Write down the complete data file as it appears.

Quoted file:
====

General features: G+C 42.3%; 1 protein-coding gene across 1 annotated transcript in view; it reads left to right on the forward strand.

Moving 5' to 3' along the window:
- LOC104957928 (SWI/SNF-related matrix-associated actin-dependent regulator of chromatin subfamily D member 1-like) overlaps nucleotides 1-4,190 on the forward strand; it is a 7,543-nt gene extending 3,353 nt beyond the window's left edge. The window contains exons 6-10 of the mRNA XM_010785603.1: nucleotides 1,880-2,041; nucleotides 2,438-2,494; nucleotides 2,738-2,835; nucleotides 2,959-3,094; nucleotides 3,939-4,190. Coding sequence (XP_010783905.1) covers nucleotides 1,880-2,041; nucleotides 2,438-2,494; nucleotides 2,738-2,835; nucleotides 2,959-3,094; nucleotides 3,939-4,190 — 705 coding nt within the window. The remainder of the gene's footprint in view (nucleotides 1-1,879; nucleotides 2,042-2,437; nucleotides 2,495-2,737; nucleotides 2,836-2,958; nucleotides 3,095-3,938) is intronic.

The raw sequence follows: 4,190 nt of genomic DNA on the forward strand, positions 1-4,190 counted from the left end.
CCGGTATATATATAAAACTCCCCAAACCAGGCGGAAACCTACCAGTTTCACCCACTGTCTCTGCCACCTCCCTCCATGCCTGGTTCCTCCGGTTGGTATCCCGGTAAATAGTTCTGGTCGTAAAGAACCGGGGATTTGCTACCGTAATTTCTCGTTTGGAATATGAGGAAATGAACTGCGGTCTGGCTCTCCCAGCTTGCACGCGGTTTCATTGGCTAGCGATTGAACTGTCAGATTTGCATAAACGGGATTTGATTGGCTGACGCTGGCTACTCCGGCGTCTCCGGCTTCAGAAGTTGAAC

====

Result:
General features: G+C 42.3%; 1 protein-coding gene across 1 annotated transcript in view; it reads left to right on the forward strand.

Moving 5' to 3' along the window:
- LOC104957928 (SWI/SNF-related matrix-associated actin-dependent regulator of chromatin subfamily D member 1-like) overlaps nucleotides 1-4,190 on the forward strand; it is a 7,543-nt gene extending 3,353 nt beyond the window's left edge. The window contains exons 6-10 of the mRNA XM_010785603.1: nucleotides 1,880-2,041; nucleotides 2,438-2,494; nucleotides 2,738-2,835; nucleotides 2,959-3,094; nucleotides 3,939-4,190. Coding sequence (XP_010783905.1) covers nucleotides 1,880-2,041; nucleotides 2,438-2,494; nucleotides 2,738-2,835; nucleotides 2,959-3,094; nucleotides 3,939-4,190 — 705 coding nt within the window. The remainder of the gene's footprint in view (nucleotides 1-1,879; nucleotides 2,042-2,437; nucleotides 2,495-2,737; nucleotides 2,836-2,958; nucleotides 3,095-3,938) is intronic.

The raw sequence follows: 4,190 nt of genomic DNA on the forward strand, positions 1-4,190 counted from the left end.
CCGGTATATATATAAAACTCCCCAAACCAGGCGGAAACCTACCAGTTTCACCCACTGTCTCTGCCACCTCCCTCCATGCCTGGTTCCTCCGGTTGGTATCCCGGTAAATAGTTCTGGTCGTAAAGAACCGGGGATTTGCTACCGTAATTTCTCGTTTGGAATATGAGGAAATGAACTGCGGTCTGGCTCTCCCAGCTTGCACGCGGTTTCATTGGCTAGCGATTGAACTGTCAGATTTGCATAAACGGGATTTGATTGGCTGACGCTGGCTACTCCGGCGTCTCCGGCTTCAGAAGTTGAAC